PCI Express is logically mapped the same way as PCI, but physically it is implemented as a number of point to point links. Due to the logically identical layout, the same base code to implement drivers is largely the same between the two types which is clearly very attractive from a driver perspective.
Each link has an associated Link Training Status and State Machine. (Xilinx Application Note).
The base link protocol (once the link between partners is established) is that there is constant electrical activity on the bus using line coded scrambled data even when there are no packets destined for the receiver (1). Versions 1 and 2 use the venerable 8b / 10b encoding and versions 3 and 4 use 128 bit / 130 bit encoding which reduces the line coding overhead significantly.
A scrambler is used to randomise the data on the bus.
This type of bus also implements a split transaction model; in classic PCI, a transaction was atomic - that is, once a write, read or configuration cycle started, it had to complete before any other transaction could take place.
In PCI Express (and in PCI-X before it) a transaction could start and not complete immediately, allowing other bus transactions to take place while responses could be delayed. In PCI express (where the data may go across many hops to go from source to destination) this is an absolute must to prevent significant delays.
PCI express uses credit based flow control; this is a form of back pressure control which helps prevent any single node from hogging a link.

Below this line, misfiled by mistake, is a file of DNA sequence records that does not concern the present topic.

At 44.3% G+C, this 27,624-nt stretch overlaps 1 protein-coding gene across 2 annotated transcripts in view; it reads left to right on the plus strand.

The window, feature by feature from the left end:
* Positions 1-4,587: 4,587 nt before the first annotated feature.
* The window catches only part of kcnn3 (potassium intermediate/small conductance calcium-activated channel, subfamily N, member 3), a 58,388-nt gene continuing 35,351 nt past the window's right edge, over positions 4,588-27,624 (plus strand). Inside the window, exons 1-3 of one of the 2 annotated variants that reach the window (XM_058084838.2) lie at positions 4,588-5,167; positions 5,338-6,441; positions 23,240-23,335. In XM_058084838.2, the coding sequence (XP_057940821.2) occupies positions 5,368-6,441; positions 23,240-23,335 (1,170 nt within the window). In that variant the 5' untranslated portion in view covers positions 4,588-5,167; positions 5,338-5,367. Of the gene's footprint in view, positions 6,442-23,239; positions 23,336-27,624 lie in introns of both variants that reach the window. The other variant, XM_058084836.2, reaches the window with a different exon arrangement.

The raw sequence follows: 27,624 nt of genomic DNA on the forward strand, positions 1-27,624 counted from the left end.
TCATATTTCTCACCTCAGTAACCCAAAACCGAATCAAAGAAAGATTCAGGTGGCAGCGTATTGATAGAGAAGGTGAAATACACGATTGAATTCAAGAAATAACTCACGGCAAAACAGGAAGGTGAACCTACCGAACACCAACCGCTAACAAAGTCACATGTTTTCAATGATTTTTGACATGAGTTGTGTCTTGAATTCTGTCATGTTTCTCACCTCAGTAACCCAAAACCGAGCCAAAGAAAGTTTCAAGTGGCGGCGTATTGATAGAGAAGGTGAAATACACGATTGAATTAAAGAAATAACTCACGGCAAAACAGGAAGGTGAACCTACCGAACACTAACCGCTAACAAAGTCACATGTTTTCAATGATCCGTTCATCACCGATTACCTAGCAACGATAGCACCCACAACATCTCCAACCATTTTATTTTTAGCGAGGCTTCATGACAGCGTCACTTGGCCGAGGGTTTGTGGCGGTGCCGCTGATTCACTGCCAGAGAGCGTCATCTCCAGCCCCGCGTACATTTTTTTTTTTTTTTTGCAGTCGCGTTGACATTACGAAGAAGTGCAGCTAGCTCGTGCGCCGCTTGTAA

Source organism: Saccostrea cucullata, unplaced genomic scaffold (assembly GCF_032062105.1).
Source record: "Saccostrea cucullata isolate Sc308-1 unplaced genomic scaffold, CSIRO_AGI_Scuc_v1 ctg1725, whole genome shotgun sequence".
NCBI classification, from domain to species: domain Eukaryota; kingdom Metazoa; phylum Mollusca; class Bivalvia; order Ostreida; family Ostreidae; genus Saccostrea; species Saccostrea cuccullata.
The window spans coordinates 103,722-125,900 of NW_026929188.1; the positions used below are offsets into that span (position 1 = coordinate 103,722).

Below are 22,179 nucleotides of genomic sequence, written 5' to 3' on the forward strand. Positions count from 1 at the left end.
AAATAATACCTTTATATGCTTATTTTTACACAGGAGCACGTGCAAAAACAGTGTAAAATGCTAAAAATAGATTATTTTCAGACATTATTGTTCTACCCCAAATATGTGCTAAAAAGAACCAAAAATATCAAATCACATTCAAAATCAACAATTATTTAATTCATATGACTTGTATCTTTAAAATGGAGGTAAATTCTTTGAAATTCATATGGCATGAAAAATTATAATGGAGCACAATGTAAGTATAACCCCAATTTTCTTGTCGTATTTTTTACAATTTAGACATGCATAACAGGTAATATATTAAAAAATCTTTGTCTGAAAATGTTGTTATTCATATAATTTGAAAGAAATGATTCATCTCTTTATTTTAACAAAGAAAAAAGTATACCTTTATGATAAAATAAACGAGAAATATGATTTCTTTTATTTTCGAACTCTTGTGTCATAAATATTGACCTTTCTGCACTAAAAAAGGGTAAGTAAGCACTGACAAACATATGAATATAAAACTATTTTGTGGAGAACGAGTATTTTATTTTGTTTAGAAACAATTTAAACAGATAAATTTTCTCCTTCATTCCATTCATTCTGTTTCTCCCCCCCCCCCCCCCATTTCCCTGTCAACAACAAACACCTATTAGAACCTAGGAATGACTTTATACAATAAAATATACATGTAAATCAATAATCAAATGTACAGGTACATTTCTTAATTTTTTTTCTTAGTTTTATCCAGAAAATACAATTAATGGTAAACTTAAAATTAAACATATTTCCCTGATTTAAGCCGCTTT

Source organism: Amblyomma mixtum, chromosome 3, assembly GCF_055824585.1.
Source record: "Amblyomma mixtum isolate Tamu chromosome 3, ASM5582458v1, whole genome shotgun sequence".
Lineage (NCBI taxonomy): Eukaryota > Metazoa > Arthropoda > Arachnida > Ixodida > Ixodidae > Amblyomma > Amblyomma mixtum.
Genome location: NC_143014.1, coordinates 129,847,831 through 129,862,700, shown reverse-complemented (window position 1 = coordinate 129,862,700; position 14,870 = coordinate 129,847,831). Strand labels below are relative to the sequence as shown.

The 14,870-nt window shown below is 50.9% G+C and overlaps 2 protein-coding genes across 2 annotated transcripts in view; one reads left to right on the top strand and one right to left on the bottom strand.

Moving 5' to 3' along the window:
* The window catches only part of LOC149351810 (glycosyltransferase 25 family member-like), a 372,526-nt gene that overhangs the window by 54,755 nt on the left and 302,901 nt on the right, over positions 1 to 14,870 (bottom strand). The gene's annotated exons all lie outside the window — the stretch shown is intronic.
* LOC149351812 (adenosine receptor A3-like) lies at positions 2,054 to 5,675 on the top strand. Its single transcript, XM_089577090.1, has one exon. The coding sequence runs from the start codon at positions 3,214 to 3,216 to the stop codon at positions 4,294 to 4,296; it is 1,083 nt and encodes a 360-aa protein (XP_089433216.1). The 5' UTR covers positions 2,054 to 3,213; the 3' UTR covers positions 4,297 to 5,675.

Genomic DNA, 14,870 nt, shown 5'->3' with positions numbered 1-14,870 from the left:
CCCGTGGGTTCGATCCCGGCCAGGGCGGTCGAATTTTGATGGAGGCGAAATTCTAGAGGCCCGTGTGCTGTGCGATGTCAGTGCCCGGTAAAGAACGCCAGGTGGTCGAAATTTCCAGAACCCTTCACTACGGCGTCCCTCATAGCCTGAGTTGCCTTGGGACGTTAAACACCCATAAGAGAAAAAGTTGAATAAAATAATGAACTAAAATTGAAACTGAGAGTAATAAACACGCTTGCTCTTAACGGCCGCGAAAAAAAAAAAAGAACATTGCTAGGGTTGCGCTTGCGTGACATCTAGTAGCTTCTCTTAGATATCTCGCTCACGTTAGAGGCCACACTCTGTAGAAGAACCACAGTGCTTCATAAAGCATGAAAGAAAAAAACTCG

PCI Express has many similarities to Infiniband (Intel was a major part of the IBTA when I was part of it) and uses the same concept of lanes (a single differential pair) that can be grouped with other lanes to achieve higher throughput on a given link.
x1, x2, x4 x8, x16 and x32 are all used with the x32 meaning that 32 pairs have been grouped into a single physical link of 32 transmit and 32 receive pairs.
Interesting note: a PCI express design is only required to operate at the x1 (a single transmit and receive pair) and the design width (the number of lanes the design expects to use if it is different to x1). A design that expects a x8 link has to operate at the x8 and x1 widths only.
It would take books (indeed, many have been written) to completely describe PCI express (or any of the other high speed serial protocols for that matter) but the above should get you started with some of the key concepts.
(1) The link operates continuously to remain synchronised and due to the fact that it takes time to establish a link from electrically idle; time we do not want to waste.